So what is the prime driver of the recovery? Quite simply the national economy and particularly the fortunes of the domestic auto industry. Both Governor Blanchard and Governor Snyder took over immediately after the domestic auto industry was in such bad shape that it required federal government bailouts. Those bailouts –– as we explored here and here –– allowed the Detroit Three to reposition itself to regrow once the national economy and auto sales rebounded.
As I wrote previously: … “I don’t believe that the Blanchard tax increases were a major reason for Michigan’s growth in the Eighties. Anymore than I believe the Engler tax cuts were a major reason for Michigan’s economic growth in the Nineties. Or the Snyder business tax cuts have much of anything to do with the growth we are now experiencing that started at the end of the Granholm Administration. … The evidence is overwhelming that what drives Michigan’s economy is the national economy and, most importantly, the domestic auto industry.”
The Bureau of Labor Statistics recently released data on unemployment and average wage by education attainment for 2012. As their education pays chart (below) demonstrates the evidence is overwhelming that those with a four year degree or more work and earn more than anyone else. End of story!
And yet its not end of story. There continues to be a constant barrage of stories that getting a college degree is no longer a good investment. That there are too many college graduates. That the real job demand is in lower skilled occupations. Its malarkey!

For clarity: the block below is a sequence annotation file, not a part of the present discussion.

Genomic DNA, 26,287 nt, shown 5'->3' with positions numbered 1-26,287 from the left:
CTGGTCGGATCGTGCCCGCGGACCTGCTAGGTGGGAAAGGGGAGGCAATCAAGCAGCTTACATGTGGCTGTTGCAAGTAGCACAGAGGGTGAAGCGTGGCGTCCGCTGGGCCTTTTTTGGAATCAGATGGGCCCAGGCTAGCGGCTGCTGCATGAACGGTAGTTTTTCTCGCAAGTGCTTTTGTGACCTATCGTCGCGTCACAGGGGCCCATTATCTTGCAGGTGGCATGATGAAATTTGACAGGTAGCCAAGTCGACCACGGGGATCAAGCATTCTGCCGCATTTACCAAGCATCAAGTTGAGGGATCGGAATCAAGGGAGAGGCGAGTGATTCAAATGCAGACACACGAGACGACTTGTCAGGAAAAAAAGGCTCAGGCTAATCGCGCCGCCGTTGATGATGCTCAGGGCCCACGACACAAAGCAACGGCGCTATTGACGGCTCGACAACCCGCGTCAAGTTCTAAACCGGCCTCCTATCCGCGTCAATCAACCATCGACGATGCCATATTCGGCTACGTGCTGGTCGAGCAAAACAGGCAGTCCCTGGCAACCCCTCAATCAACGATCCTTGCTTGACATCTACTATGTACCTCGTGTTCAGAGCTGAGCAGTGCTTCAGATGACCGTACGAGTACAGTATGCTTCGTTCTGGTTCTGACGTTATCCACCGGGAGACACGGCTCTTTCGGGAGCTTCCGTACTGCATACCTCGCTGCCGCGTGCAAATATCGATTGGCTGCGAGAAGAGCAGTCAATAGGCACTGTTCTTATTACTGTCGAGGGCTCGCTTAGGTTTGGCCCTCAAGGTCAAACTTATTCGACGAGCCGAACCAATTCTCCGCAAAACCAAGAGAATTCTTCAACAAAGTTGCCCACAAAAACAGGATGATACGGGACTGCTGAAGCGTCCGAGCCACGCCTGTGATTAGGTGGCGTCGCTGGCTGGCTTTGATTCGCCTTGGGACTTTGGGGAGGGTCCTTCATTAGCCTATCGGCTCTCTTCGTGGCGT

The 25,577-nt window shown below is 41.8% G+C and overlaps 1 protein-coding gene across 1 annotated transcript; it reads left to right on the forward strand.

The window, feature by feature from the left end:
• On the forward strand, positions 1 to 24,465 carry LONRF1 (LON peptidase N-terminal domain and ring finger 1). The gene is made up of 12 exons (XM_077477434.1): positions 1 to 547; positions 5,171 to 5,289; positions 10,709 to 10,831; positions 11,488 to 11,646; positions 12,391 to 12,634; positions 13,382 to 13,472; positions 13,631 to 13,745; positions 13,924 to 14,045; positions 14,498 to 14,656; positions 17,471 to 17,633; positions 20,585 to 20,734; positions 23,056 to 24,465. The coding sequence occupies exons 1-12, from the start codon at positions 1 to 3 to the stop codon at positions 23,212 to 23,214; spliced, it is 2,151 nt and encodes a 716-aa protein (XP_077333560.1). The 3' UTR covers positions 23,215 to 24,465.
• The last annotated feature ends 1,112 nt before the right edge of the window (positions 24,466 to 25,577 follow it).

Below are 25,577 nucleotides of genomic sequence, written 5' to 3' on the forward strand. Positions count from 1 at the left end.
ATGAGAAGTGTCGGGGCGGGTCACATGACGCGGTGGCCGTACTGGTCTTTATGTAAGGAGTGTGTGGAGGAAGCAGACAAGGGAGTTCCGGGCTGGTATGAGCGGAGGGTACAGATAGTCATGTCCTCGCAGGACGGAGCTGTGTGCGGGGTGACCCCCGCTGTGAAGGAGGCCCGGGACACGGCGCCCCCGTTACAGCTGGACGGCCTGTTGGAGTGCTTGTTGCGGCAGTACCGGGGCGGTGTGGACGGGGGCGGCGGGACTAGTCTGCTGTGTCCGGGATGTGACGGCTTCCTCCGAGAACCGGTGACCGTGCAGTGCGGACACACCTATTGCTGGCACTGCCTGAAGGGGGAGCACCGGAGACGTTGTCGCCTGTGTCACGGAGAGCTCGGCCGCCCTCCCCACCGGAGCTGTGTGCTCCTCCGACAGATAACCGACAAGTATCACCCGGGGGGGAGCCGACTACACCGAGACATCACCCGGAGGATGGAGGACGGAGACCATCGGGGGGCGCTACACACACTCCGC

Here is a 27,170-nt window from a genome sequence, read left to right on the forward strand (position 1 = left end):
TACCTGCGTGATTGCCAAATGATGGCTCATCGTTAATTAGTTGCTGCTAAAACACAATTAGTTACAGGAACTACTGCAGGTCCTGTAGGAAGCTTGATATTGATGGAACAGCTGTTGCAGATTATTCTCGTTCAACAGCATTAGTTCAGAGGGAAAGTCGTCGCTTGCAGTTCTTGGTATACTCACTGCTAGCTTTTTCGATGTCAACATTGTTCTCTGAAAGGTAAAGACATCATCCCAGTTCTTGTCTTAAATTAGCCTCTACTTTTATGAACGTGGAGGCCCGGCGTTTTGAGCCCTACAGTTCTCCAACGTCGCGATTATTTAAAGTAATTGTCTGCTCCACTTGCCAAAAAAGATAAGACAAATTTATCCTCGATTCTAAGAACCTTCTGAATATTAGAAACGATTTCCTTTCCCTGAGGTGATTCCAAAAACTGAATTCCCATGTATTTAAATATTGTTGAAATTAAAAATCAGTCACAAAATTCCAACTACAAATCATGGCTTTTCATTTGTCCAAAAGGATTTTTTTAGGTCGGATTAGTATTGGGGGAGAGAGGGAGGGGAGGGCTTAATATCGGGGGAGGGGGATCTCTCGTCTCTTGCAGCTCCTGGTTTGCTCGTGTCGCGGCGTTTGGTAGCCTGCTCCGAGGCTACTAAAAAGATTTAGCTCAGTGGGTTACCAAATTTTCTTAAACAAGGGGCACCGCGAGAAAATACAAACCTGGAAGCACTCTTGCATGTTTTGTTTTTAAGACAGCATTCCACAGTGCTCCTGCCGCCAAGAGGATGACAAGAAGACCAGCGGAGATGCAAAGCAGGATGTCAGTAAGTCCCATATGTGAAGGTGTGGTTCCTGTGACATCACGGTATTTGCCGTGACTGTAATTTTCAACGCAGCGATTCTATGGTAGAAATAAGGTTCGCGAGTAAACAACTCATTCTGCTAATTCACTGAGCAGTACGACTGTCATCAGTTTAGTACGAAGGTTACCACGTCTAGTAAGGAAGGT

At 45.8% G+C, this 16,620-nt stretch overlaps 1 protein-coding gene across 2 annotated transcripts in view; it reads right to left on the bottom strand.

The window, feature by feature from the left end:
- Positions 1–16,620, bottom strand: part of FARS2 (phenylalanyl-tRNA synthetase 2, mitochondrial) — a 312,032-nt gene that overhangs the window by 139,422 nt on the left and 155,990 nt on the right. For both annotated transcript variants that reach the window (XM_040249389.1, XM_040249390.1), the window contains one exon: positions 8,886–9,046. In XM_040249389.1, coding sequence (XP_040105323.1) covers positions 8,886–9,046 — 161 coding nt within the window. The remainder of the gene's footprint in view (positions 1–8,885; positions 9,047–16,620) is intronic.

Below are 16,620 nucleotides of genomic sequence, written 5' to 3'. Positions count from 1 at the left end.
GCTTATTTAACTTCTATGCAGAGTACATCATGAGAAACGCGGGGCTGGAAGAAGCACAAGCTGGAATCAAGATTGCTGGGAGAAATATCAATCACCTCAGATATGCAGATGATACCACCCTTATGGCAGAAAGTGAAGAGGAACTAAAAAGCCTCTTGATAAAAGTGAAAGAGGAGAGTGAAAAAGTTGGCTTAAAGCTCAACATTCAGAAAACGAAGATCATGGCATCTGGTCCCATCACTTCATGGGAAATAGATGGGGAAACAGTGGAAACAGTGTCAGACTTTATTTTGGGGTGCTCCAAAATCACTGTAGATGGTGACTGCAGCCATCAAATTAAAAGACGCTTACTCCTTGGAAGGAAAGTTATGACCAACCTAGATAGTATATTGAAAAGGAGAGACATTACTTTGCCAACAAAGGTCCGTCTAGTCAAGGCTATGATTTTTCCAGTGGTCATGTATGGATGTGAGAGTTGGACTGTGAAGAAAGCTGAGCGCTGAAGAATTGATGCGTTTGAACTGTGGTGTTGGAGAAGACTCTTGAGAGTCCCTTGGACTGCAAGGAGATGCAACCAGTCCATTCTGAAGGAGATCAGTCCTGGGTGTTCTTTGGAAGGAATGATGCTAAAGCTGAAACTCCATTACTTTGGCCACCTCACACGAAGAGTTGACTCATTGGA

To make matters worse, in addition to too many of us are giving our kids bad advice, policy increasingly is moving in the wrong direction too. Politicians from both parties run on more and better jobs platforms and then when in office cut funding for the driver of more and better jobs: higher education. Not smart!
Jordan Weissman in the Atlantic in an article entitled A Truly Devastating Graph on State Higher Education Spending writes about states across the country slashing higher education funding since the onset of the Great Recesssion. (Only energy rich states Wyoming and North Dakota have increased higher education funding since 2007.) The result: much higher tuition. He presents data (below) that demonstrate “deeper budget cuts did generally correlate with bigger tuition increases.”
If more and better jobs are the goal: support for higher education is one of, if not the most, powerful lever available to policy makers. We need to end this disconnect between policy and the economic reality.
Catherine Rampell in a New York Times Economix blog entitled Health Care Aside, Fewer Jobs Than in 2000 makes the case that other than health care the American economy has not added jobs for more than a decade. Pretty amazing and worrisome. Almost certainly unsustainable.
The basic facts: “In 2000, the economy had about 121 million non-health-care payroll jobs. Today, on a seasonally adjusted basis, there are 120 million non-health-care jobs. Meanwhile, the health care industry has added about 3.6 million jobs in that time frame, growing about 33 percent (14.5 million health care jobs today versus 10.9 million in 2000).”
Its no wonder that health care occupations end up on all the “hot jobs” lists. And one of the reasons there is such a big push for education to emphasize math and science. But that is all based on the assumption that health care will continue to be sheltered from globalization and technology. That health care will be delivered largely face to face by professionals serving patients.